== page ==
Court proceedings brought to light a police database, which contained dozens of logs referring to "checks on undesirables'' in modest neighbourhoods.
"The notion of undesirables has a history in France," said Hollo.
"At one time, undesirables were Algerians, undesirables were Jews. Undesirables today are young, Black and Arab men in poor neighbourhoods."
Few cases of this kind have ever reached the courts. Hollo said this is a landmark case, and a form of "collective resistance."
For police in France as elsewhere, it's a reminder that they are under scrutiny as perhaps never before.
Guests in this episode:
Akwasi Owusu-Bempah is assistant professor of Sociology at the University of Toronto.
Mark Neocleous is professor of Political Economy at Brunel University, London, and author of several books on policing, including A Critical Theory of Police Power.
Steve Hewitt is senior lecturer in American and Canadian Studies at the University of Birmingham, UK and author of Just Watch Us: RCMP surveillance of the Women's Liberation Movement in Cold War Canada.
Alex Vitale is professor of Sociology and coordinator of the Policing and Social Justice Project at Brooklyn College at the City University in New York, and author of The End of Policing.
Peter Sandziuk recently retired from the RCMP after 29 years in the force, working in everything from regular patrols to national security and narcotics. He teaches at the School of Justice and Emergency Services at Durham College in Oshawa, Ontario.
Jacques de Maillard is director of the Centre for Sociological Research on Law and Penal Institutions and professor of Political Science at University of Versailles-Saint-Quentin-en-Yvelines just outside of Paris. He's the author of several books, including Polices Comparées, which compares policing around the world.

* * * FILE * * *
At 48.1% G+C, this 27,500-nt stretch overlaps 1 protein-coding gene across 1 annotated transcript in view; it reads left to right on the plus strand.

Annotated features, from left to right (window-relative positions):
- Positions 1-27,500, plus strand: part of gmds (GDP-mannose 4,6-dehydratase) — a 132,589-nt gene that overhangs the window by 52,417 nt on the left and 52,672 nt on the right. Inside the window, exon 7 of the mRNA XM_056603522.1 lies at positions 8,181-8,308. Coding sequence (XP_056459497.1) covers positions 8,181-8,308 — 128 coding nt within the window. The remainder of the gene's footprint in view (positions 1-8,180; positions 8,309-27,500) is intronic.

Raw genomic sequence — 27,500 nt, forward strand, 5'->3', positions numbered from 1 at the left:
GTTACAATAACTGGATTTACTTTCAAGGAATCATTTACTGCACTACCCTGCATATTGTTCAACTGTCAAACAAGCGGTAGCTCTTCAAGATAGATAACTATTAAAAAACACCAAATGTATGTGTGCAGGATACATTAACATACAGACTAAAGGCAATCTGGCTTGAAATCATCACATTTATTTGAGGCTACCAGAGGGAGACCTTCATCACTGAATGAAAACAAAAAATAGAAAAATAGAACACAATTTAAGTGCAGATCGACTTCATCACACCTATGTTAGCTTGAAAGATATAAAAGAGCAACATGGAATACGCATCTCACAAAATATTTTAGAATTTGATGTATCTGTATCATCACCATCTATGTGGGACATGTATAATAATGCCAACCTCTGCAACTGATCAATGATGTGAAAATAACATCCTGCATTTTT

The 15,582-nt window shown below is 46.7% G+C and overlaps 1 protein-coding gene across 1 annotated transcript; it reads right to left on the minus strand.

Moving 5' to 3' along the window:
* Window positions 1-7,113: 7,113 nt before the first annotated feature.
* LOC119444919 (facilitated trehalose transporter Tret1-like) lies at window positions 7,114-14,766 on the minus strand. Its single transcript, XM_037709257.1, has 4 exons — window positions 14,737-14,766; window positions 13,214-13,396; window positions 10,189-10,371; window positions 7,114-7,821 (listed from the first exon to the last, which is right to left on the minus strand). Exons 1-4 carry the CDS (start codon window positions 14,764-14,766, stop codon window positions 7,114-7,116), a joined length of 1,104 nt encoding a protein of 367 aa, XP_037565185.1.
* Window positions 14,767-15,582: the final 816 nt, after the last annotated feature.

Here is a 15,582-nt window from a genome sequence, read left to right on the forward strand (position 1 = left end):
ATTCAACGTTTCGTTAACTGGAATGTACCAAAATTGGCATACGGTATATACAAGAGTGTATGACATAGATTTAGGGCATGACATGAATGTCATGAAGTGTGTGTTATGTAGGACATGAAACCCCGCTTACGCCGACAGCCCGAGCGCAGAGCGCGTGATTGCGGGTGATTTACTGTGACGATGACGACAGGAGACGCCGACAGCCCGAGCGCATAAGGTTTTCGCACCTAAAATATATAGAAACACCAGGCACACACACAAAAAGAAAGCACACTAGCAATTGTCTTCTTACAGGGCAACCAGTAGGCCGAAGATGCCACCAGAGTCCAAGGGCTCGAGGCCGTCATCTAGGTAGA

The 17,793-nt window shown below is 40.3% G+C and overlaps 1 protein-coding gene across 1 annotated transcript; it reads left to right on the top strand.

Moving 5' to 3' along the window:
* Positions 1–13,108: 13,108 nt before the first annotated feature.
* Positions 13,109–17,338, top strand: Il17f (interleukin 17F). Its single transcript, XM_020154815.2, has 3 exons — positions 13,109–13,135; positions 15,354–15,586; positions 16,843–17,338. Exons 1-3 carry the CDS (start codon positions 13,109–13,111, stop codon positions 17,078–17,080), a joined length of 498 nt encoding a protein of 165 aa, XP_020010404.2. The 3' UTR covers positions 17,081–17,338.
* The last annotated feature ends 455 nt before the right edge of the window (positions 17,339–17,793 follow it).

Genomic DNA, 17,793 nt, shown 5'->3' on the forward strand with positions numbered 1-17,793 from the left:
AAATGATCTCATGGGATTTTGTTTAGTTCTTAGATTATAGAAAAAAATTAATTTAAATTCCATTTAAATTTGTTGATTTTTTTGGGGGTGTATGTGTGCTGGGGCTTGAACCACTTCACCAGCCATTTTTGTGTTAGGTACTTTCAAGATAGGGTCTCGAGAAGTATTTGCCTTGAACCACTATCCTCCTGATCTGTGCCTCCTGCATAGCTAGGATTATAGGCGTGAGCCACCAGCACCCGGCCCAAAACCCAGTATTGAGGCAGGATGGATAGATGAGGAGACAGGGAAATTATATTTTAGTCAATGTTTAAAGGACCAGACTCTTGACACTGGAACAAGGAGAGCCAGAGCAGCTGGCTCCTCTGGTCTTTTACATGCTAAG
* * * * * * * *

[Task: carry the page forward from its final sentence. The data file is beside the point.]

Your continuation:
Mathieu Rigouste is an independent sociologist specialising in policing, security, and their colonial roots. He divides his time between Paris and Toulouse and is the author of books on policing, including Domination Policière.
Kevin Dianka is one of 17 young people who have launched legal action against the French State for multiple alleged abuses of the police.
Lanna Hollo is a senior legal officer with the Open Society Justice Initiative in Paris, which is involved in three separate legal actions against the French Police for alleged racial profiling and assault.
Queen Kukoyi is a Toronto-based artist and activist.
John Jack is a frontline community worker and teaches at the School of Justice and Emergency Services at Durham College in Oshawa, Ontario.
Mike Hough is Emeritus Professor at the School of Law, Birkbeck University of London and author of many works on policing, including the book, Good Policing: Trust, Legitimacy and Authority.
Mahamed Hashi is a youth worker and Municipal Councillor in London, U.K. He is a member of several community groups, including the Lambeth Community Police Consultative Group and the Pan London Community Monitoring Network for Stop and Search.
*This episode was presented by Kyle G. Brown and produced by Mary Lynk.